Posted by : Deborah Takahashi Tuesday, August 20, 2013

Plot Summary:
Alice Liddell was bored with the ordinary. In fact, Alice longs for the extraordinary and would give anything to live in a world where nonsense is the law of the land. One day, while on an outing with her sister, Alice sees a white rabbit wearing a waistcoat and carrying a pocket watch. Surely, no one has ever seen a white rabbit wearing a waistcoat and carrying a watch so Alice follows him down a rabbit hole that would lead her to Wonderland. Before entering Wonderland, Alice is tested when she comes upon a small table with a key and a variety of doors. After finding the proper door, Alice realized she was much too big to enter and and that is when  a small bottle of liquid appears with the following bale: "Drink Me." Although she is now the perfect size, she forgot the key! When she realized her mistake, she didn't know what to do and that is when a piece of cake with the words "Eat Me." Well, the cake made her shoot up a few miles and she was stuck again. Rather than trying to find a solution, Alice does something that every child does when she doesn't know what to do: she cries and cries. After flooding the hallway with tears, Alice takes the bottle and shrinks herself only to be "flooded" into Wonderland. While in Wonderland, Alice meets a variety of characters who have their own stories to tell and they are definitely ones she has never heard. Although Alice originally relished the opportunity to be a part of this world, she realizes that nonsense is literally what it is: nonsense. From the Dodo, Bill, the White Rabbit, the Cheshire Cat, the Mad Hatter, the March Hare, the Door Mouse, and the Caterpillar, the Red Queen, and many others, Alice finds herself surrounded in a world where everything up is down and no matter what she does, or says, it always ends up the opposite. Throughout her journey, Alice starts to realize that living in the ordinary world isn't all that bad and, after the shenanigans and adventures she experiences, being at home with her kitty, Dinah, is just what she needs. However, old habits die hard, and when Wonderland beckons her return, Alice curiosity, once again, gets the best of her.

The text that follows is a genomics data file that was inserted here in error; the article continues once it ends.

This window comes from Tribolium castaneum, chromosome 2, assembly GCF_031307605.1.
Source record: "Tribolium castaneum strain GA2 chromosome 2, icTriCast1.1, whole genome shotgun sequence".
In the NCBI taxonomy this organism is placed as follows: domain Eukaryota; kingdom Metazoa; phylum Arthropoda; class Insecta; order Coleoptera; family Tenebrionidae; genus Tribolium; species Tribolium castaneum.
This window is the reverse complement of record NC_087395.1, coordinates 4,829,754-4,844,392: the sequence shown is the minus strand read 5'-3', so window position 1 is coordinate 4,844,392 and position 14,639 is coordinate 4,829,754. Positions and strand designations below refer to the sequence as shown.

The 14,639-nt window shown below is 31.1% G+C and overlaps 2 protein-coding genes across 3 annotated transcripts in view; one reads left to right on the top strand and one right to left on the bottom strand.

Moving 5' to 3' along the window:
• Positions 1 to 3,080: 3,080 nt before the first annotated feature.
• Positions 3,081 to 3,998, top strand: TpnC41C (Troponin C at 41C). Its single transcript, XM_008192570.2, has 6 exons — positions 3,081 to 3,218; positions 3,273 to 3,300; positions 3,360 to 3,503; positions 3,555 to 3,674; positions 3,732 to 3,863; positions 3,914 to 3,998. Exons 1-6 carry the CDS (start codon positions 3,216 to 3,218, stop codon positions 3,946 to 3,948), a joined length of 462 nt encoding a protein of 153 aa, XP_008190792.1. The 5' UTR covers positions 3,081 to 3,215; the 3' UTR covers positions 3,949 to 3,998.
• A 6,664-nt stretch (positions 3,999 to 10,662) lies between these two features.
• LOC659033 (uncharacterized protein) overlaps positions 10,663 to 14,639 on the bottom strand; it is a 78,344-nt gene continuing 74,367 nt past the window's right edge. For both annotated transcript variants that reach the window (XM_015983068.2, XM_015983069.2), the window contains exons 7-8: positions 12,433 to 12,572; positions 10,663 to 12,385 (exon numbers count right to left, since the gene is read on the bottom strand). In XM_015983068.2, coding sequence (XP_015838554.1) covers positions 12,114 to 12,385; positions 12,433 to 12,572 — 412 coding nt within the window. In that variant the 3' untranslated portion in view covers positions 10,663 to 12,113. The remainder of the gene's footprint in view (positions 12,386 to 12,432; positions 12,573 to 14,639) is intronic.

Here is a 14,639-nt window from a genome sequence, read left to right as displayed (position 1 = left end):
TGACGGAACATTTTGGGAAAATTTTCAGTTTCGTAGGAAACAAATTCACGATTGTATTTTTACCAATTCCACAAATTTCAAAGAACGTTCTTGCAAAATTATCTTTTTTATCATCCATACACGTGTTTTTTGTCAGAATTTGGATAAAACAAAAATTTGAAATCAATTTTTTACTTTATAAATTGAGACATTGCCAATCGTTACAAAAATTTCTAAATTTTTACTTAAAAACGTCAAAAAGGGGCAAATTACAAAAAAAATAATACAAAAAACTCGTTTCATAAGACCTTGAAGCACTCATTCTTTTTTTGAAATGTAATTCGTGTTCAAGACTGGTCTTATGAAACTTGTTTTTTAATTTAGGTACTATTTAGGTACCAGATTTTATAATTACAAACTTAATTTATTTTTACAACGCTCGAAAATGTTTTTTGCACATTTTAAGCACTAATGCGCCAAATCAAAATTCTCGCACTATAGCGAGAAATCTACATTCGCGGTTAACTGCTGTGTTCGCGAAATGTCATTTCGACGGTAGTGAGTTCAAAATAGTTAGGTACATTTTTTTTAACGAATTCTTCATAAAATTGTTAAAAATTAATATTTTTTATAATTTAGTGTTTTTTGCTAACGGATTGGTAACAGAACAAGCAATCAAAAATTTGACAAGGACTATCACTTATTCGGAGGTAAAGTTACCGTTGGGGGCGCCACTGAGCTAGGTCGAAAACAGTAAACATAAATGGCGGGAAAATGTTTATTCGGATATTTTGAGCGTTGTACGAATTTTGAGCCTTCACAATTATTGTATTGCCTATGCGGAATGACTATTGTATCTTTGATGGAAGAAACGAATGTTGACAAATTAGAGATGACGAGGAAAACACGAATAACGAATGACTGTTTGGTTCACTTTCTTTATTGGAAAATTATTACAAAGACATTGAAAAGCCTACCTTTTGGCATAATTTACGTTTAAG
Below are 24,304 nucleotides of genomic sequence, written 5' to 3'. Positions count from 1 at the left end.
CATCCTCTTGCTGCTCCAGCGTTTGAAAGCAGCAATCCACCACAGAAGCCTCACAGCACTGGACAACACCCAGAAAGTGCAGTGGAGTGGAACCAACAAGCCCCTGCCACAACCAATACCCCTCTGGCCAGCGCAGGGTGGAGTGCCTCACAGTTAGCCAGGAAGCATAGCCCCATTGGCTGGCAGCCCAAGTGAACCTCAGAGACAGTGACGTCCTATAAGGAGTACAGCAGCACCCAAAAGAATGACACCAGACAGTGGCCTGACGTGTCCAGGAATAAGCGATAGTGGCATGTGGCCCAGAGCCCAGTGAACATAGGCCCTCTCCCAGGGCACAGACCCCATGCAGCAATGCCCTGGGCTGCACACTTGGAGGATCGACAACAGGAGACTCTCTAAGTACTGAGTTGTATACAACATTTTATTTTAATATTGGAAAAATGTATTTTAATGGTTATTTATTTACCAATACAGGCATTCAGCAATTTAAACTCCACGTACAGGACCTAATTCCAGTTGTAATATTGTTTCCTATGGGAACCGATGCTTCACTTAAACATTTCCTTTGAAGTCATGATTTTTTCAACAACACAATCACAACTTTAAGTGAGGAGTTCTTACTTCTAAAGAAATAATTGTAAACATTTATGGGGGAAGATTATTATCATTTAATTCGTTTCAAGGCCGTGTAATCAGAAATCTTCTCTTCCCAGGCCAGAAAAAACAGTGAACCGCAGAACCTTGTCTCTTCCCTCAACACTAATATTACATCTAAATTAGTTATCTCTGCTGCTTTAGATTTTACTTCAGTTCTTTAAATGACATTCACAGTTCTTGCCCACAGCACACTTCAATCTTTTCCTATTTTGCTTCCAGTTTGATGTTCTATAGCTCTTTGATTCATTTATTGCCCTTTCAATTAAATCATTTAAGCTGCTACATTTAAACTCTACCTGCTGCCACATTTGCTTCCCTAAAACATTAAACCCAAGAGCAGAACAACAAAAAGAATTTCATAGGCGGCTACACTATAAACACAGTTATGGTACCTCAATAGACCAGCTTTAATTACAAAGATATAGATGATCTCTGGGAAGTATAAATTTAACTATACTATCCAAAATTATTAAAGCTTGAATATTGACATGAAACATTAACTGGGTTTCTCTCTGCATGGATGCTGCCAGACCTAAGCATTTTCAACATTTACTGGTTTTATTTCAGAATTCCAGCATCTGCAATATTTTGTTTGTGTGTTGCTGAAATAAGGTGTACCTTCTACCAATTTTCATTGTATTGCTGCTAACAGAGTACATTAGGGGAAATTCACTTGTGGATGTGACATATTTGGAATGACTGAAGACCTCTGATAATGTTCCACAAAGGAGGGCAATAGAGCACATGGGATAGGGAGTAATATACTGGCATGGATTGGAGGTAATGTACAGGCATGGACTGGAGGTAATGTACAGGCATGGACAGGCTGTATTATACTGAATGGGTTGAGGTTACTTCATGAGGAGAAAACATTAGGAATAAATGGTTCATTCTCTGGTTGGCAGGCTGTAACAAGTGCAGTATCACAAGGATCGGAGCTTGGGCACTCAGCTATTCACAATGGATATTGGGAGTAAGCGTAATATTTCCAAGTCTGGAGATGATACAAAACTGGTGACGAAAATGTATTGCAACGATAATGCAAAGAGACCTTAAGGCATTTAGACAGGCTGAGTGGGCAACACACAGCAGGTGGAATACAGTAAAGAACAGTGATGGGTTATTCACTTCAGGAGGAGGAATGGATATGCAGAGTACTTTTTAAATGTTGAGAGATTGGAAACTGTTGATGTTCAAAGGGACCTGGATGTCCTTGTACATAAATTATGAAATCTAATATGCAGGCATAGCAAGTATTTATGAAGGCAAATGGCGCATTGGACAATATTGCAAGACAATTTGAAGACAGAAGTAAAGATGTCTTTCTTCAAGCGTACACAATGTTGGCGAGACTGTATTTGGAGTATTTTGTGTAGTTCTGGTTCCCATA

Critical Evaluation:
This is one of my favorite books of all time. In fact, I have a cat named Dinah and when I grow up, and have a daughter, her name will be Alice. Alice's Adventures in Wonderland is a fun and fantastic adventure where a little girl learns to appreciates the difference between reality and fantasy. Although Wonderland had shown her many, many amazing things, she learns that silliness can lead to madness that could lead to some scary things. For example, when she ate the cake in Rabbit's house, she was almost burned alive because the Rabbit, Dodo, and Bill thought she was a monster. Another incident is when she almost lost her head because of the dizzy Red Queen. Let's not forget her tea party with the Mad Hatter and the March Hare. Logic and the illogical lead to many different paths and Alice had the unique opportunity to experience both. In this collection of Alice's adventures, world renowned scholar, Martin Gardner, has given Carroll fans a wonderful gift, which is Alice's stories with John Tenniel's original artwork, and ANNOTATIONS UP THE WAZOO! I majored in English so this version, although not necessary for some readers, is a joy because along with the story, we get bits and pieces of facts and history on top of all of literacy criticism. For those who are no familiar with the author's life, they will learn that this man was a highly respected theologian and mathematician. When I learned about who Lewis Carroll was, or, should I say, Reverend Charles Dodgson, I was floored. Why on earth would a man of fact and logic write a story about the illogical? Well, lucky for us, Carroll was a living contradiction, just like Alice Liddell. More importantly, we learn that this beautiful story was based off the stories of his good friend's daughters, which, in my opinion, is the greatest gift any little girl could ever ask for. Since this edition contains the original Annotated Alice that Gardner published thirty years ago, this edition includes additional information so fans all over the world will be super excited to get their hands on this! If you love Alice, and want to know everything about her inception and influence, I highly recommend that you go out and buy this for your collection. A great addition to any home library.